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serotoninronin

Philosophy of Ed?

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International Ed Policy, but previous MA advisor was a philosopher, so I've looked for programs with at least one faculty in Philosophy of Education. Where are you applying?

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Cool man. Applied to Harvard, Penn, Pittsburgh, Illinois, Colorado, and Michigan. So far no gos on Michigan and Pitt explicitly and Harvard presumed. I have literally no K-12 teaching experience and my background is entirely in philosophy, both undergrad and MA, so whatever. What are you interested in specifically?

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I'm interested in Education in Sub-Saharan Africa, specifically in Zambia and bordering countries. Want to analyze how colonialism and international efforts have contributed to the institution of education there. Education programs can be very policy orientated, so I'm also looking for some historical or philosophical component to my work, and to situate it more in the context of postcolonialism.

 

What aspect of Philosophy of Ed are you interested in? I'm also applying to some of these schools (though Michigan State). From my experience, many PhD students have tertiary teaching experience (no classroom teaching in public schools) or even none at all. Most programs, hopefully, have realized there's a vast difference between teaching and research about education.

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That's great. Yea I worry about the seemingly myopic policy focus myself quite a bit.

 

I'm mainly interested in civic ed, the history of educational philosophy (Plato, the Sophists, and Rousseau, mainly), and anarchist education. I have some interest in moral and religious ed too.

 

On the teaching experience thing, I really think it's the worst aspect the field, and has stunted its development tremendously. There's this dogma that unless you have "on the ground" experience or "have been in the trenches" or whatever, you can't do good work in education, which is transparently nonsense I think, especially if you're interested in theory/philosophy. If you want to understand some practical activity theoretically, the last person you want to talk to is someone who actually does it. Philosophers who study aesthetics know not to talk to painters or musicians about aesthetic theory. You watch them and think about how they do what they do, but it's a bad idea to assume that they have a good handle on it themselves. I know that's super controversial, at least in education, but I think it's true.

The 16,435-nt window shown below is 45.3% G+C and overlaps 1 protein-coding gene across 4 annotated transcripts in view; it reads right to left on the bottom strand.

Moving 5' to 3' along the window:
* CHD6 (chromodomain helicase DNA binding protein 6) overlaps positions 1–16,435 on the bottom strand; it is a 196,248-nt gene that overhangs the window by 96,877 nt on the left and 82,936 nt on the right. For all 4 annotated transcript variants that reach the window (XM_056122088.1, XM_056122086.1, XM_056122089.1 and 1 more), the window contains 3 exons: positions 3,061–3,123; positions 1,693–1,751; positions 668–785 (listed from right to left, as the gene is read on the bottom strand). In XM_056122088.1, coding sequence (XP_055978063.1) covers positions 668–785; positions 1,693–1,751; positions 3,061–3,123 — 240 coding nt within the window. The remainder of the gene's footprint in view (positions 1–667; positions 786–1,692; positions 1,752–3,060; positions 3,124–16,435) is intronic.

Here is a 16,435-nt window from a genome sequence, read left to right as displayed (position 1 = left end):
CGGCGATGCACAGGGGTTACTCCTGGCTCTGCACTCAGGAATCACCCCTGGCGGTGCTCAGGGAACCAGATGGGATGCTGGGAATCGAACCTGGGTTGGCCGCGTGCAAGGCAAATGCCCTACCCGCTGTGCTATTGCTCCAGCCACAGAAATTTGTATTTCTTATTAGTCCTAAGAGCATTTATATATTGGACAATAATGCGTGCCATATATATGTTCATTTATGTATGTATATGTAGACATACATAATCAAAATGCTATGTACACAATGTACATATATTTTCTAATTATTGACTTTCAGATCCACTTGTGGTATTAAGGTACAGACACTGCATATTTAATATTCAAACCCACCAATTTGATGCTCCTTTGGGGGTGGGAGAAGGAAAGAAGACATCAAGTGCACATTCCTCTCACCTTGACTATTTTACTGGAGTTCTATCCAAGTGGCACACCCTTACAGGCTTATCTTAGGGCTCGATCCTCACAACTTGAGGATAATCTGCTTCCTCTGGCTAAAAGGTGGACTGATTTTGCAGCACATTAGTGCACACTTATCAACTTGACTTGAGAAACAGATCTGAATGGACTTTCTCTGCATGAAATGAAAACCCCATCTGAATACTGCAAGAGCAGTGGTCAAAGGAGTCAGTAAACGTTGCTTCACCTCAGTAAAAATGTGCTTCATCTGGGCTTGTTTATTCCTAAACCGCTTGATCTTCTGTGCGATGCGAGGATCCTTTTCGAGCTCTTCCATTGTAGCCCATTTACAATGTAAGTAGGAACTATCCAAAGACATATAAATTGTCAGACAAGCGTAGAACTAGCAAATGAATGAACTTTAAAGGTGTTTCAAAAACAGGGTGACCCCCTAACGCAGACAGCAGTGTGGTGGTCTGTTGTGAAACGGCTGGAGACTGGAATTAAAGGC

Edited by serotoninronin

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Good point. I think a clear distinction between theory and practice has been set in other fields, but this hasn't happened yet in education. Psychology might be a good example of this - to my knowledge, there isn't a requisite that everyone studying the mind should practice therapy first. In policy we're interested in bridging practice & theory, but having a bridge does not necessitate that the territories should be muddle - rather they should be distinct. Maybe this is a hold out from education's past, from being an institution constructed for the employment of women, set apart from science and the humanities, with clear boundaries between teaching (the profession of women) and learning theory/philosophy (a field considered outside of the experience/knowledge of women). And then schools of education are seen mostly as technical schools, which certainly doesn't help the field.

 

What aspect of anarchist education are you interested in? That's an area I've had some exposure to, being interested in free schools (like Summerhill), and Ivan Illich's pre-Internet concept of learning webs.

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That's great. It's a pretty fertile area, in my opinion. I'm interested in Max Stirner, the American individualists (mainly Thoreau and Emerson, but Warren, Spooner, and Greene also), and Christian anarchism (which is where most of my interest in religious education comes from).

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